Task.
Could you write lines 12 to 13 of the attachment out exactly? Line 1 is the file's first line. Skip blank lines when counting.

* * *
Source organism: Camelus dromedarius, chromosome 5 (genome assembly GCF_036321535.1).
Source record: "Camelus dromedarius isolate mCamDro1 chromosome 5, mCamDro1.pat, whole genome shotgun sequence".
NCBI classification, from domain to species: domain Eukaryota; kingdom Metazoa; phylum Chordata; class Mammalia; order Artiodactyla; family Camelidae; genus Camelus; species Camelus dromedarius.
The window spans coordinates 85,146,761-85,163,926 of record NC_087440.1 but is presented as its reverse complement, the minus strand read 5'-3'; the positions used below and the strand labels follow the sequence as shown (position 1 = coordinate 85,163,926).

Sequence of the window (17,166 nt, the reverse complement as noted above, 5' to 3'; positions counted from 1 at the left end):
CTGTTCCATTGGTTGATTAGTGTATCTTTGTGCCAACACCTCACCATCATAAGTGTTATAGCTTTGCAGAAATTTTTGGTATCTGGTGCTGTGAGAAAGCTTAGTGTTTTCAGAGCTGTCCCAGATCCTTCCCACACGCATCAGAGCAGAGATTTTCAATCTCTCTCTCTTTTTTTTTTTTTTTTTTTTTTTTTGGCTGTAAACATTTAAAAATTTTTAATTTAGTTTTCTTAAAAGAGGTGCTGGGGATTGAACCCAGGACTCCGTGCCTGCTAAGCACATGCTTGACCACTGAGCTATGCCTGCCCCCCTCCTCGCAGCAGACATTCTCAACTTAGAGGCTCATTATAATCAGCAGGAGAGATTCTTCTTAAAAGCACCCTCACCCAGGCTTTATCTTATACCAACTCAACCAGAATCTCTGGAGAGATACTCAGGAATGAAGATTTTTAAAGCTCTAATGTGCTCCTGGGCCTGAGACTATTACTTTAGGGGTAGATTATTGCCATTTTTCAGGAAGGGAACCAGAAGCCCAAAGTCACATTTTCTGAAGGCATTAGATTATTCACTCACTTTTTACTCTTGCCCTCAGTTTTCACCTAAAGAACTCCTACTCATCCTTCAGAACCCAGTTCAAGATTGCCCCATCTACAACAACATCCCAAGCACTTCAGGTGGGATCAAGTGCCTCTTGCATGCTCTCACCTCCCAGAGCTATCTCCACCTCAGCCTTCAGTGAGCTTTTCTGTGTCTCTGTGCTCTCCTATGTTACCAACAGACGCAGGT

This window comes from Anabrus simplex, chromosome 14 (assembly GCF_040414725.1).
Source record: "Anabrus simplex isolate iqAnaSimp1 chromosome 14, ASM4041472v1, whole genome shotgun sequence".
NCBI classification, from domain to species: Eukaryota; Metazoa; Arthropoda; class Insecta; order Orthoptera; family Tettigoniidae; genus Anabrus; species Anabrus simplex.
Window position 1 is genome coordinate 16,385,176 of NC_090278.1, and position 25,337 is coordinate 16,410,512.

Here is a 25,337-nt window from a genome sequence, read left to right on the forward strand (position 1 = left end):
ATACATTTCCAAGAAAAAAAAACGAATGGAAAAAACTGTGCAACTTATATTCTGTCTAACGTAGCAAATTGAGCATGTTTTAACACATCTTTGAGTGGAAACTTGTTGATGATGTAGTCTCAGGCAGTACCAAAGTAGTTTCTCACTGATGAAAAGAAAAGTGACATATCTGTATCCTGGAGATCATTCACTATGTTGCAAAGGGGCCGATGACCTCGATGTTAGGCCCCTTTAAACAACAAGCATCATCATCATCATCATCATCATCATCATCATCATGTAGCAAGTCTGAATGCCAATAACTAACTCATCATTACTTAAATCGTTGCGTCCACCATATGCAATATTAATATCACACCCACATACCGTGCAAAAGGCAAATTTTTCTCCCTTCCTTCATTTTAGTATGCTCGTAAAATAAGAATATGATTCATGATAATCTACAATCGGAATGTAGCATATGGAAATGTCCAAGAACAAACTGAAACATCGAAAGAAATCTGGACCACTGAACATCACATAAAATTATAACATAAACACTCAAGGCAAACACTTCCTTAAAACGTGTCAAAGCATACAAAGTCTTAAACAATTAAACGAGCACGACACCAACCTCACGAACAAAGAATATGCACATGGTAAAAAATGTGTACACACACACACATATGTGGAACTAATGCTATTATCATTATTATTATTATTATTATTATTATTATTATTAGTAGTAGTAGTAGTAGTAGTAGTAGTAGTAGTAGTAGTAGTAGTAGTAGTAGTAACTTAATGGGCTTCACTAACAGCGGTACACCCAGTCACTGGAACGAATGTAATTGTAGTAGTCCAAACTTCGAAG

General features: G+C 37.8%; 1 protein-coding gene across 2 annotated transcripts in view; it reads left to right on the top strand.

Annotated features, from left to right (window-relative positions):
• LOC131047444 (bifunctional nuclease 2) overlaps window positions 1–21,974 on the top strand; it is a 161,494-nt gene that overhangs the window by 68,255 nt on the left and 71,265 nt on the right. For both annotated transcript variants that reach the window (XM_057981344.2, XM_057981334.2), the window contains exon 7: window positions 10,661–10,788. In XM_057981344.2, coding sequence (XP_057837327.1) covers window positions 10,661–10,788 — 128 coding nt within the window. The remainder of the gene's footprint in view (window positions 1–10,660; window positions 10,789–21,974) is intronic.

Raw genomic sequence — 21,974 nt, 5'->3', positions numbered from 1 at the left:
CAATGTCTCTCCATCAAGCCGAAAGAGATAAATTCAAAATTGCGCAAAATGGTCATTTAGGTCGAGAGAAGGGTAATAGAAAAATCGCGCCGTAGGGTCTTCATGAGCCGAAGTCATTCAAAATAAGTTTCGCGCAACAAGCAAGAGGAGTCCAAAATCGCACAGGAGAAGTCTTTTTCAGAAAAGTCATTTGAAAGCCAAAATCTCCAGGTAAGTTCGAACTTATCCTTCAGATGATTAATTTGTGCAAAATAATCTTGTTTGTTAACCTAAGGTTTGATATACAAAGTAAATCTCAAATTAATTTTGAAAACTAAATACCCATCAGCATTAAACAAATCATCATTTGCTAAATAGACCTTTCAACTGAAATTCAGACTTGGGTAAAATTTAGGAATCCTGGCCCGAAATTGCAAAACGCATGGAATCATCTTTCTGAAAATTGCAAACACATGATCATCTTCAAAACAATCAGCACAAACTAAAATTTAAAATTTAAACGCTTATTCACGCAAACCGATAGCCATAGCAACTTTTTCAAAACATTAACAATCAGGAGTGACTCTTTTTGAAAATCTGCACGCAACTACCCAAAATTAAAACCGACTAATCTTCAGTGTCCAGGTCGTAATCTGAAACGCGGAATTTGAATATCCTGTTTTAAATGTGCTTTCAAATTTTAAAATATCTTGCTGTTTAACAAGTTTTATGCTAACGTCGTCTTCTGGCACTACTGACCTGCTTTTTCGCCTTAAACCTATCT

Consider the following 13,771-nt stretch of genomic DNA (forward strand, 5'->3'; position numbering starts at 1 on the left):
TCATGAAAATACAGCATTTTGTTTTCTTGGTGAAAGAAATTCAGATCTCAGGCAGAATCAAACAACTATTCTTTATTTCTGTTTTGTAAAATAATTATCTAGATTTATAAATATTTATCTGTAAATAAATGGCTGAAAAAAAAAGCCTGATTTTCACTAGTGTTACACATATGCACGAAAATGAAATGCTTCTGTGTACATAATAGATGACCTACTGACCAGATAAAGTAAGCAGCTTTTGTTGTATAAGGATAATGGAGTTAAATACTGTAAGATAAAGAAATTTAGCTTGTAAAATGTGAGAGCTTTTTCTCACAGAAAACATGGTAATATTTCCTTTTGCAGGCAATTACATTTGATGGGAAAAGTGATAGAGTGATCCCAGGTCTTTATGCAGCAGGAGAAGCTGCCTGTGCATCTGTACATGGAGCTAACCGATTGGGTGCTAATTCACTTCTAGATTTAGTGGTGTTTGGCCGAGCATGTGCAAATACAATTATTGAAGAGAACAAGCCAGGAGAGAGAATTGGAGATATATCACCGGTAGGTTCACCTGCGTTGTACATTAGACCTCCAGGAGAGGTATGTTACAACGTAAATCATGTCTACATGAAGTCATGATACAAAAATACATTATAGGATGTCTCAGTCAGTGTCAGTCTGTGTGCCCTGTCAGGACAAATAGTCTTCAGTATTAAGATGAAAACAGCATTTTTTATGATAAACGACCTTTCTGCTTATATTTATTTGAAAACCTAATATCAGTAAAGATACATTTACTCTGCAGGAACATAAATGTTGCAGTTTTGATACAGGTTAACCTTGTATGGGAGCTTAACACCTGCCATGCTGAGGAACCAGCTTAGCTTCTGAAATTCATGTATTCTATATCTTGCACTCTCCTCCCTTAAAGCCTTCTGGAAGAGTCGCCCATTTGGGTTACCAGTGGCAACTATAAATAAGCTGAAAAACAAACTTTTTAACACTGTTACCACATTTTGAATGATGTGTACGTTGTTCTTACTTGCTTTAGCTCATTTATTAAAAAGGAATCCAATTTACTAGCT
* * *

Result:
ATACATTTCCAAGAAAAAAAAACGAATGGAAAAAACTGTGCAACTTATATTCTGTCTAACGTAGCAAATTGAGCATGTTTTAACACATCTTTGAGTGGAAACTTGTTGATGATGTAGTCTCAGGCAGTACCAAAGTAGTTTCTCACTGATGAAAAGAAAAGTGACATATCTGTATCCTGGAGATCATTCACTATGTTGCAAAGGGGCCGATGACCTCGATGTTAGGCCCCTTTAAACAACAAGCATCATCATCATCATCATCATCATCATCATCATCATGTAGCAAGTCTGAATGCCAATAACTAACTCATCATTACTTAAATCGTTGCGTCCACCATATGCAATATTAATATCACACCCACATACCGTGCAAAAGGCAAATTTTTCTCCCTTCCTTCATTTTAGTATGCTCGTAAAATAAGAATATGATTCATGATAATCTACAATCGGAATGTAGCATATGGAAATGTCCAAGAACAAACTGAAACATCGAAAGAAATCTGGACCACTGAACATCACATAAAATTATAACATAAACACTCAAGGCAAACACTTCCTTAAAACGTGTCAAAGCATACAAAGTCTTAAACAATTAAACGAGCACGACACCAACCTCACGAACAAAGAATATGCACATGGTAAAAAATGTGTACACACACACACATATGTGGAACTAATGCTATTATCATTATTATTATTATTATTATTATTATTATTATTAGTAGTAGTAGTAGTAGTAGTAGTAGTAGTAGTAGTAGTAGTAGTAGTAGTAGTAACTTAATGGGCTTCACTAACAGCGGTACACCCAGTCACTGGAACGAATGTAATTGTAGTAGTCCAAACTTCGAAG

General features: G+C 37.8%; 1 protein-coding gene across 2 annotated transcripts in view; it reads left to right on the top strand.